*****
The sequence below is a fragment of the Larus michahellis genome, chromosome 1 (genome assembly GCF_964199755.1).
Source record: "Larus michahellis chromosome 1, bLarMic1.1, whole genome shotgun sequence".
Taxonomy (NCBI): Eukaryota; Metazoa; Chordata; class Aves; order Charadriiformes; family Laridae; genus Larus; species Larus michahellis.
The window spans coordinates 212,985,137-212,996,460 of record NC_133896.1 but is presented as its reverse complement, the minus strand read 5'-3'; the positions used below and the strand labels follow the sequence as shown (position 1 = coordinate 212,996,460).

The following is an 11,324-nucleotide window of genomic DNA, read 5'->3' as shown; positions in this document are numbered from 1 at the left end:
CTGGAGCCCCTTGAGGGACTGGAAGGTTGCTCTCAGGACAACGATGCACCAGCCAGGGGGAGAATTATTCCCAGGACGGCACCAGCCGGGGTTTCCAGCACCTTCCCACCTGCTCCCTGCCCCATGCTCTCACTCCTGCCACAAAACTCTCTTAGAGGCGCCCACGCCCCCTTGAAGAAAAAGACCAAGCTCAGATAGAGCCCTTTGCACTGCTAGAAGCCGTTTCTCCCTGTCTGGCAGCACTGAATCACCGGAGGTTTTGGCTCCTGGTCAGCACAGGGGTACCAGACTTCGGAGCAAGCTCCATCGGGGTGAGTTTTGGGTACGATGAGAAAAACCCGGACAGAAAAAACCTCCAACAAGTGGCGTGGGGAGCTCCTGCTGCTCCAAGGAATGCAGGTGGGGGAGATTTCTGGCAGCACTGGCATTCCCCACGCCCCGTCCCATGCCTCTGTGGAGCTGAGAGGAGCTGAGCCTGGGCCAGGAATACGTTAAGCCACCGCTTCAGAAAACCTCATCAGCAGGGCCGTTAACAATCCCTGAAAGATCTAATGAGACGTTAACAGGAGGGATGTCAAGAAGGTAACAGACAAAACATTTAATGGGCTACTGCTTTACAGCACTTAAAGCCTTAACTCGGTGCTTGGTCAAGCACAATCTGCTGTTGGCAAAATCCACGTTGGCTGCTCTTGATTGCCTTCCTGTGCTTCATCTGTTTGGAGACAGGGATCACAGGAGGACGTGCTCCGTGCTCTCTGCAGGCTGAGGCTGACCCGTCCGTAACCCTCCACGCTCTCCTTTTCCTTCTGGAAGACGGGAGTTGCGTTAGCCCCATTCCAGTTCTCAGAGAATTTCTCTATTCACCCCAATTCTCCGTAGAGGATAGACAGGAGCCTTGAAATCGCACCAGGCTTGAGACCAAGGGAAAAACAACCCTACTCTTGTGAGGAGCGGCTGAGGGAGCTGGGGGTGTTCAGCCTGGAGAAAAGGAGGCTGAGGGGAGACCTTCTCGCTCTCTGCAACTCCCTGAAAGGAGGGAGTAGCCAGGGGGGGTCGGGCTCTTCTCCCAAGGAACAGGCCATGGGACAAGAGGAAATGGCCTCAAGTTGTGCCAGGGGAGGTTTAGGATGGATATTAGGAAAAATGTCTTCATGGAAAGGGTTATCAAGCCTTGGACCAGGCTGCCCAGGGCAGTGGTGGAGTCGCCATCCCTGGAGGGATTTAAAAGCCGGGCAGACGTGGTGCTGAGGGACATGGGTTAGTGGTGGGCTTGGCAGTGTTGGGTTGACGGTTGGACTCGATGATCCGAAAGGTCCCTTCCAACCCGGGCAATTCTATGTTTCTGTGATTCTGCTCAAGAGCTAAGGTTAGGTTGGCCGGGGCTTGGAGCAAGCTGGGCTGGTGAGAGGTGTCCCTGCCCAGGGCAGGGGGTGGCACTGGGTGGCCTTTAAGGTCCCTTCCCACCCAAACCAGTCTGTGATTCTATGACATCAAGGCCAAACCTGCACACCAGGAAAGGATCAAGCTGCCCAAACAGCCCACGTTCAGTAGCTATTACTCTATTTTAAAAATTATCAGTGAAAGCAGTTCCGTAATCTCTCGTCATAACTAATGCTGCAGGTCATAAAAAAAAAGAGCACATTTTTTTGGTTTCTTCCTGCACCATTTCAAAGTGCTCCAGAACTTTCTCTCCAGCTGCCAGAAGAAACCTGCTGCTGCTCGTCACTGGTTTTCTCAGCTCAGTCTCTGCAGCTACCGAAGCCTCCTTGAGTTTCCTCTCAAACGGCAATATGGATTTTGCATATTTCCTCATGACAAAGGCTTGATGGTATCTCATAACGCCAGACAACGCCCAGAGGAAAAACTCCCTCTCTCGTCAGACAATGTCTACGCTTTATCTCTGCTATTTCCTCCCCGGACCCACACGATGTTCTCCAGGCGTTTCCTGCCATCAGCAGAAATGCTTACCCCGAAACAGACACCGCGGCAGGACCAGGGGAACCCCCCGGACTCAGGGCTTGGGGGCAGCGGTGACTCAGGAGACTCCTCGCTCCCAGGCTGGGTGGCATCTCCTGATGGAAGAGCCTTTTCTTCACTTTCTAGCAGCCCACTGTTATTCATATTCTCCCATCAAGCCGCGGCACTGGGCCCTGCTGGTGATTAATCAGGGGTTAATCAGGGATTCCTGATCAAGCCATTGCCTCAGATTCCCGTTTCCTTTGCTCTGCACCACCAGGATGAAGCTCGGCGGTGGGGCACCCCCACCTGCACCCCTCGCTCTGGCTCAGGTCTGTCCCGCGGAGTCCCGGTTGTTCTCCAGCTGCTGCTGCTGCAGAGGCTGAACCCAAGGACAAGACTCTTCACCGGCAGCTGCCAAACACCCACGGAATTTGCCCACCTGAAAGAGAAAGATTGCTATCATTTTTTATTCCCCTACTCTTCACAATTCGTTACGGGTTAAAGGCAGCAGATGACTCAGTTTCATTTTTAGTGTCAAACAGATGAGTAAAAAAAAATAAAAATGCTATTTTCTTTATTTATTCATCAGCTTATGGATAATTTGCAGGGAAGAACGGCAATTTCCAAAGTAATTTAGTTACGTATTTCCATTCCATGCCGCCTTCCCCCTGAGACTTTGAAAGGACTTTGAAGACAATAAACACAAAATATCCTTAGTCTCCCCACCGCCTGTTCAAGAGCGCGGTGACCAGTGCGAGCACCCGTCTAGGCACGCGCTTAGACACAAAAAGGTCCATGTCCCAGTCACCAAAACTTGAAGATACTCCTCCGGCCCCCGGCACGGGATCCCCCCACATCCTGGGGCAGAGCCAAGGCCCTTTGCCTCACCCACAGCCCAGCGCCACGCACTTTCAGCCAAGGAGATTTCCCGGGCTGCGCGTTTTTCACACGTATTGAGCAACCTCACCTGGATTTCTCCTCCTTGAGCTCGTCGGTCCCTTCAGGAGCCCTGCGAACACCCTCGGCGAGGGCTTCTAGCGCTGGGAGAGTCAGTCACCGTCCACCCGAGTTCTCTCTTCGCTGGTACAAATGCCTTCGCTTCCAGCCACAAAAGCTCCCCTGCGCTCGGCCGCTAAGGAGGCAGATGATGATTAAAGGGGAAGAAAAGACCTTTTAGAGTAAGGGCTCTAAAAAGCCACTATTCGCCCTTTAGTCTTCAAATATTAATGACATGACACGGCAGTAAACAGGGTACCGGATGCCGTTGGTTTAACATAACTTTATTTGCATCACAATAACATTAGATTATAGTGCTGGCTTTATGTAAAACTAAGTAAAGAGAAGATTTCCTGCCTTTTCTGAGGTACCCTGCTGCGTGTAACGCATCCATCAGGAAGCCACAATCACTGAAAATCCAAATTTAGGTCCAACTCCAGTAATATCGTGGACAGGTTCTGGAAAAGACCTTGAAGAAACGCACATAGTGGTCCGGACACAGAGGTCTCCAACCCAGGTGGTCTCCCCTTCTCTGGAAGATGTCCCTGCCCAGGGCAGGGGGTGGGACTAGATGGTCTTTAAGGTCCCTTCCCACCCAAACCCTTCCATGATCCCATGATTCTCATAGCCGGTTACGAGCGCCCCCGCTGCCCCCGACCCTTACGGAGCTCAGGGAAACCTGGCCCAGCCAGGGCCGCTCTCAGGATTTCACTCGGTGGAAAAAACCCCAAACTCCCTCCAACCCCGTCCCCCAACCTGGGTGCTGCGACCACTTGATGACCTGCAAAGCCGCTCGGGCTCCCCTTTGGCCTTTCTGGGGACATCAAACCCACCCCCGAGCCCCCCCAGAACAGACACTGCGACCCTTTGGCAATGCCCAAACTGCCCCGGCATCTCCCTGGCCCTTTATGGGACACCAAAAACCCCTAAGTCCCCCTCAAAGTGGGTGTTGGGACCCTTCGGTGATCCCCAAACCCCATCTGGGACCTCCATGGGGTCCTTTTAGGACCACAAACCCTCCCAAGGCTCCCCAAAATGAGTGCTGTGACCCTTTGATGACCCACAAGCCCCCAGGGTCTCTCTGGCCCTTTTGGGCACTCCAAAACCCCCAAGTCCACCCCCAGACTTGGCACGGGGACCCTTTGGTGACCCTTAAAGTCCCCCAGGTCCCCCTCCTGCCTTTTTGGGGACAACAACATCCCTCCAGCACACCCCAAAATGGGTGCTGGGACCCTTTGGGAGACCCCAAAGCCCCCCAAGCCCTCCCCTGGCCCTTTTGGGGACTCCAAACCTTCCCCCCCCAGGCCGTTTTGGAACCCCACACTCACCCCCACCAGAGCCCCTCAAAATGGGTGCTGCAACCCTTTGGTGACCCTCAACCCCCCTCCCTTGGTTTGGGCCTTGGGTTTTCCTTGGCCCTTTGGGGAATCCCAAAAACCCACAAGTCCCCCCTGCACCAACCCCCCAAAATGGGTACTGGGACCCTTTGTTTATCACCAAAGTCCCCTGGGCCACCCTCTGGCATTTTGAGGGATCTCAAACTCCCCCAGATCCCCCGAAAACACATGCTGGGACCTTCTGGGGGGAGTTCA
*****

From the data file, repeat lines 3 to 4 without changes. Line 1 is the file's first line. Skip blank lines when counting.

Taxonomy (NCBI): Eukaryota; Metazoa; Chordata; class Aves; order Charadriiformes; family Laridae; genus Larus; species Larus michahellis.
The window spans coordinates 212,985,137-212,996,460 of record NC_133896.1 but is presented as its reverse complement, the minus strand read 5'-3'; the positions used below and the strand labels follow the sequence as shown (position 1 = coordinate 212,996,460).